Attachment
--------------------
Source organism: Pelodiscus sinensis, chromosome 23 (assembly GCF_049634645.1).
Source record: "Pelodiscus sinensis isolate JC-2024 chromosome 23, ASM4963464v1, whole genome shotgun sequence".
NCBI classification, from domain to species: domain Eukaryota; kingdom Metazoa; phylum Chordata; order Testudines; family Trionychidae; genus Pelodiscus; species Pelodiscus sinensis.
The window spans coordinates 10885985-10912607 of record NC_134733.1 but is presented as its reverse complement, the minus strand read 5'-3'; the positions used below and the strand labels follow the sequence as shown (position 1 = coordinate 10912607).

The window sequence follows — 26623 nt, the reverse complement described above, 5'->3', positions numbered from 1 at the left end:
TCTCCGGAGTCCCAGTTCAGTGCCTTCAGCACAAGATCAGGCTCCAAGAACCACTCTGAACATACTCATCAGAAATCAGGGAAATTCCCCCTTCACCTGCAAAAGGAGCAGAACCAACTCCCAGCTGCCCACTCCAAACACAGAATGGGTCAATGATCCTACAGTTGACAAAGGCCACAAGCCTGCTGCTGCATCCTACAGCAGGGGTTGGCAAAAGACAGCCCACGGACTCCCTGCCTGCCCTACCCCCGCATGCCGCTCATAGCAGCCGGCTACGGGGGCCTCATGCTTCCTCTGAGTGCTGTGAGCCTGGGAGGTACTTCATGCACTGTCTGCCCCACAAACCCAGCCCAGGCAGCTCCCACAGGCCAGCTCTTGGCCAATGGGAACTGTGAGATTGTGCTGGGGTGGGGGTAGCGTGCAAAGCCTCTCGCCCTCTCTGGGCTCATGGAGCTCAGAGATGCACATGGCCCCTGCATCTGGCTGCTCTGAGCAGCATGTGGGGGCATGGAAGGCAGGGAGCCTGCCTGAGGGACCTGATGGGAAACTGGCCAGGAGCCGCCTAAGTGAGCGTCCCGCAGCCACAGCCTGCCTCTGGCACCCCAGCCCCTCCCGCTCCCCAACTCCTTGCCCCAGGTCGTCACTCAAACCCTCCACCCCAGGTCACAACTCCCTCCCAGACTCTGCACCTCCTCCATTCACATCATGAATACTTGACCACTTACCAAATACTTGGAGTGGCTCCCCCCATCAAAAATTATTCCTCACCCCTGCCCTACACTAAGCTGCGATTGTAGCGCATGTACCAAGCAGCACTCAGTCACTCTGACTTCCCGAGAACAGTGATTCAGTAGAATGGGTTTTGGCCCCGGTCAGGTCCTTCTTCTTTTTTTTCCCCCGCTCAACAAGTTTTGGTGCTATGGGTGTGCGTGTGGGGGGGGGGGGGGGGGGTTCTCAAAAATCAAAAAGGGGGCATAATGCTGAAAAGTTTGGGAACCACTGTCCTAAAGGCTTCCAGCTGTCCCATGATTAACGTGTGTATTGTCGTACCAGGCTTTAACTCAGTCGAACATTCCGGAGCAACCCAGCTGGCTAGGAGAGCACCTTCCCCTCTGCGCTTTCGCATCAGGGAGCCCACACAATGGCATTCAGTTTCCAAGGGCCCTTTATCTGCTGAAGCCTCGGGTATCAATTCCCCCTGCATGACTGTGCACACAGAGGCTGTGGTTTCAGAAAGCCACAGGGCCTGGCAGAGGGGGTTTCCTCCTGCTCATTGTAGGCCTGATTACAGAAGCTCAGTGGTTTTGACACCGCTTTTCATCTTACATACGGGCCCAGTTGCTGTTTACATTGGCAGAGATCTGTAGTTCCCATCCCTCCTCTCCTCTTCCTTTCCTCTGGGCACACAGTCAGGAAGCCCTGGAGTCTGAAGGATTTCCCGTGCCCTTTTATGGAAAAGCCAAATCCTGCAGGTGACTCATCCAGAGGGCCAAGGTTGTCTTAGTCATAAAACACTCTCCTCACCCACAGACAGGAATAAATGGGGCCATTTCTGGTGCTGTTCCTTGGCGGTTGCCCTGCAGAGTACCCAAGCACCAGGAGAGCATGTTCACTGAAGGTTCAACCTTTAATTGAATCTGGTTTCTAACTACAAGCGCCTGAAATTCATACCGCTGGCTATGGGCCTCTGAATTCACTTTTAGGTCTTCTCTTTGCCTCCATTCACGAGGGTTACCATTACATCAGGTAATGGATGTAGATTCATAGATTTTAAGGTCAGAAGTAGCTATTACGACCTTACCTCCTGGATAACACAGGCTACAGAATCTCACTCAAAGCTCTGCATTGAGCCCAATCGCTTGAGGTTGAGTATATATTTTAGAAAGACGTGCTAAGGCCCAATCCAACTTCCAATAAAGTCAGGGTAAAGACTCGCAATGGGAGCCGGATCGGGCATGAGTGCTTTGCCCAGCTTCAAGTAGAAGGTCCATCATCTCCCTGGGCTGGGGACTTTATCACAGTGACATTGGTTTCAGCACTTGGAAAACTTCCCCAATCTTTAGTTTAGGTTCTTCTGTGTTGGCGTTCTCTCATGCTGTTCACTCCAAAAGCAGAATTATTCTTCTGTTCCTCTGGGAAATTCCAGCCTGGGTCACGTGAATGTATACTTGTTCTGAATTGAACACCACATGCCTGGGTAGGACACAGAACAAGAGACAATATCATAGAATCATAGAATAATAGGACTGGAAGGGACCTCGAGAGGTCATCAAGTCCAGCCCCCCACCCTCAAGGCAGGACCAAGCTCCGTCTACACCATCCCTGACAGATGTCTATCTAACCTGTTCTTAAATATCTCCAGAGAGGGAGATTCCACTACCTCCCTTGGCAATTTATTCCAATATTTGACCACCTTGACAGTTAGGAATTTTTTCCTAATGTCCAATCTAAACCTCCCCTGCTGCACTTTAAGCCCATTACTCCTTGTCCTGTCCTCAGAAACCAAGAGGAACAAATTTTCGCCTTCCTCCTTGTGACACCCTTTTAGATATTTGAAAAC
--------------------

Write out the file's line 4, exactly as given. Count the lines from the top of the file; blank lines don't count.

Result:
The window spans coordinates 10885985-10912607 of record NC_134733.1 but is presented as its reverse complement, the minus strand read 5'-3'; the positions used below and the strand labels follow the sequence as shown (position 1 = coordinate 10912607).